Here are two ways to display a relatively large dataset, montly unemployment rates by state since 1976. The first one, above, is perfect to see the overall patterns, the range from the lowest to the highest, the outliers and the slopes. An interactive version would allow the user to highlight specific series.
A small-multiple version allows the user to focus on specific states, compare them to the normal band, etc. States are ranked by labor force size and, as you can see, in the first row seven out of ten are above the US average in April. In the last row, only one is above the US average. You can also see that Michigan was not well (unemployment-wise) long before the current crisis, or a spike in Luisiana (Katrina). It pays to study this chart carefully.
Bottom line: try to see the same data from different angles. There will always be semething interesting to find.
What do you think? How would you improve these charts? Would you use a different display? Share it in the comments! (here is the data file)
Update: I usually stay away from Excel’s surface charts, but I’d like to add this one:
Also check Michael’s Horizon chart.
15 thoughts on “Charts: Monthly Unemployment Rates by State 1976-2009”
Interesting look at these numbers…
Did you use Excel to create the 50 small charts?
Thanks for the ideas-Jason
Sounds like a fun challange 🙂
Can you share where you got the data on the recession periods and labor force size?
I like the first chart. It’s dense, but with interactivity could be very useful.
The second is too hard to compare specific states. Only because I can’t find them! I’m not sure what order they put the states is, but it’s not alphabetical.
Jayson: The states are sorted by labor force size (it is on the text, but I should have add it as a note). Use the alphabetic order and you’ll lose this insight that larger states have higher rates. The idea behind small multiples is to show a large number of individual patterns.
@Joe: Labor force size comes from the same table in the BLS (I’ll add that sheet to the Excel file later today). “Recession periods” comes from “List of Recessions in the United States” in the Wikipedia. [Update: added labor force and recession data]
That makes sense. I swear I read that paragraph! 🙂
This might be information overload, but it is possible to add the recession strips on the small charts. This may add some context to the various peaks and valleys.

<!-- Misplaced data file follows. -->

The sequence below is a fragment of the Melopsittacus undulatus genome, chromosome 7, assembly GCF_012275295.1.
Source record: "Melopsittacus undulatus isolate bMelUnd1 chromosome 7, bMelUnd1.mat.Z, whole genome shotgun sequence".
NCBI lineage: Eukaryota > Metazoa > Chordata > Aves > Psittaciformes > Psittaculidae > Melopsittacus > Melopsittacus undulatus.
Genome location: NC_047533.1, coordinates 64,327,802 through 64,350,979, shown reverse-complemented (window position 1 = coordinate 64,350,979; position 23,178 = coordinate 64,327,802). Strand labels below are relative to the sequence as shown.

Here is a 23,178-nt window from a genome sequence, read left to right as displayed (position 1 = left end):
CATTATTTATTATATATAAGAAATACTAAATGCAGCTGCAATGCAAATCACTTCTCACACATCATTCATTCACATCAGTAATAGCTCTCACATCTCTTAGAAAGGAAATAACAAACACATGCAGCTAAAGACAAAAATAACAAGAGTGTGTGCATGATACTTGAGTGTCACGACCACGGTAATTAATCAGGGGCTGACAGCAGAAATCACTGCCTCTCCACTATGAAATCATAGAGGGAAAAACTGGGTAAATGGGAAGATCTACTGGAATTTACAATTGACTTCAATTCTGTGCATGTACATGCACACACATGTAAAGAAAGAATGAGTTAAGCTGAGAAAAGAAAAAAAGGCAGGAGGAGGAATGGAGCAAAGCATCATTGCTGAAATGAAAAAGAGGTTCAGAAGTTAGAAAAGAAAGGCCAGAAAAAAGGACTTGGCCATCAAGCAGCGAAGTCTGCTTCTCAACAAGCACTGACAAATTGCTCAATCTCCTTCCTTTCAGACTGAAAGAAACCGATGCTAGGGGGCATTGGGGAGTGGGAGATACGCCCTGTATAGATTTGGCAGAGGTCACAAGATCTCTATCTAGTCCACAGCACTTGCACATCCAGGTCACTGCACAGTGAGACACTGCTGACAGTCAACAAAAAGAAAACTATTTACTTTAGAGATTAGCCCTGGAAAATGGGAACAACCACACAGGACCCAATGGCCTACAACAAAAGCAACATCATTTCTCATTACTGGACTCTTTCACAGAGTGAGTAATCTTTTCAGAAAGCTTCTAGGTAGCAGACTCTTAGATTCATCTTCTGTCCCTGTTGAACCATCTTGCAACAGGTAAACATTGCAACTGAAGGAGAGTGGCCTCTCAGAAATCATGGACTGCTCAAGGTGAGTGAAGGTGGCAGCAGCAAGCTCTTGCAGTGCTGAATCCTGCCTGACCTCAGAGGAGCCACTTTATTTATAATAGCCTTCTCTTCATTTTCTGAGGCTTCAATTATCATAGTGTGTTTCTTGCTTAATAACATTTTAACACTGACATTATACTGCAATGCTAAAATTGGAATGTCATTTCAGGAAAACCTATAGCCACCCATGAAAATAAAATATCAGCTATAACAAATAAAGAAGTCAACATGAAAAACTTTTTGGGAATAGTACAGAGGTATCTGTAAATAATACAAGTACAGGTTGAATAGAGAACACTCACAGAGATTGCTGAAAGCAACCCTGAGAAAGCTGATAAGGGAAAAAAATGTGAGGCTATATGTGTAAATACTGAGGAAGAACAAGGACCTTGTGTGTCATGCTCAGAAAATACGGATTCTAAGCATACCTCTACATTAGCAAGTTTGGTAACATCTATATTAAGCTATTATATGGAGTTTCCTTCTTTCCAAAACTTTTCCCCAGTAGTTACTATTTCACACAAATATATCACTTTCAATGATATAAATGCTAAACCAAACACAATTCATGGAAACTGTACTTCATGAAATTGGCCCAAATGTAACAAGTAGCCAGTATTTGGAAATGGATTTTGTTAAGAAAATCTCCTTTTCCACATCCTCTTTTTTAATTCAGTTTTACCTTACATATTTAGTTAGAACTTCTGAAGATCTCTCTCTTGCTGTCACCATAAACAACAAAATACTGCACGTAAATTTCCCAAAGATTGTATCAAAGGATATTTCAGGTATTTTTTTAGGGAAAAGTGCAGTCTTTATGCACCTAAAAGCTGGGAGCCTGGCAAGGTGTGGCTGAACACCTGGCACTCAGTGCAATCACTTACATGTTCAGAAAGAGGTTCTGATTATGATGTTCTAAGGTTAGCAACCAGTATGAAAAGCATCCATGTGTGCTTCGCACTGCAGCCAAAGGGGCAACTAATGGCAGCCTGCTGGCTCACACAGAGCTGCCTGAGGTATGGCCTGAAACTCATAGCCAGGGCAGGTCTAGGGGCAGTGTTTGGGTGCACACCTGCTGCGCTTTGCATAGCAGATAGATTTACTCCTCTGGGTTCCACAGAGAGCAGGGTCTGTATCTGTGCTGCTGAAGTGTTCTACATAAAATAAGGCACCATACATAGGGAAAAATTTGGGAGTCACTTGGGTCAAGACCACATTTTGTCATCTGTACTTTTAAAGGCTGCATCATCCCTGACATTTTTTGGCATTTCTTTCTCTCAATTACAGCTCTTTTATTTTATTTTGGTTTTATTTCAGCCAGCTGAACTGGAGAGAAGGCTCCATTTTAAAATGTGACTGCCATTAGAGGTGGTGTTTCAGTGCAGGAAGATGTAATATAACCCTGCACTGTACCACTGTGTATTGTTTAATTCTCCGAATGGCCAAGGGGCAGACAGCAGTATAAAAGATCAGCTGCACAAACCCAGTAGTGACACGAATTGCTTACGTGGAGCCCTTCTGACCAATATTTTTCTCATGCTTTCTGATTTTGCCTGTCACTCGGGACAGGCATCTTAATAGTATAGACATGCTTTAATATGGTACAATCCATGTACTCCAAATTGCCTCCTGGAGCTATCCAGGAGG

Horizon charts can display this type of data. Here’s one for the unemployment rates.
@ Michael: Interesting graphs, but they seem to muddled. I can’t follow one state across. It seems an excellent way to see how states are doing across the board, but not easy on the eyes for individual review.
Also, and this is probably just me, but even though I see and understand the color key, my brain sees no color (8.3% – 16.7%) and thinks that there was very little unemployment during that time. Seems like the colors should progressively get darker.
@Jayson: Yes, definitely not great on fine detail for an individual state.
I should have been more careful since there are no negative values in the data. Try this one.
That link is broken, it should this.
@ Michael: The color change makes the whole thing more readable. Looks good!
@Michael: Great chart, thanks. In this case, I would try to find a better sorting key. This prompted me to try something that I usually avoid, Excel’s surface chart (I do prefer the horizon chart).
@Jayson: I played with the vertical strips but the the display was getting too cluttered. Perhaps I’ll try again with a lighter gray.
Hi Jorge. Great series of posts. A comment on this one.
You said [A small-multiple version allows the user to focus on specific states, compare them to the normal band, etc. States are ranked by labor force size and, as you can see, in the first row seven out of ten are above the US average in April.] – Actually, these small multiple charts show deviation from a target band i.e. a range encomassing the ‘normal unemployment rate’ – presumably national. This is just a flat, unseasonal, uncyclical average. So these charts do not show deviation from the national average.
I’d actually plot them as deviation from the average – makes for much easier ‘detrended’ comparison of how one state compares to another. I’ve sent an excel 2007 file with an example to you care of this domain.
Ahhh – I misinterpreted what Jorge was saying. Somehow I missed that where he says ‘in the first row seven out of ten are above the US average in April’ he’s referring to the fact that the chart labels are color coded to denote deviation from average, but not the series themselves.
That is, he colored the state code red if the unemployment rate in April is higher than the national average and black if below that average, and his comments refer to this color coding.
Plus I’m wrong to say that each small multiple displays the deviation from a target band the actual unemployment rates – instead, the target band just helps to highlight how the various rates compare against a static ‘natural employment’ range.
Nice visualization. Particularly the top version. Thanks for providing the data file.
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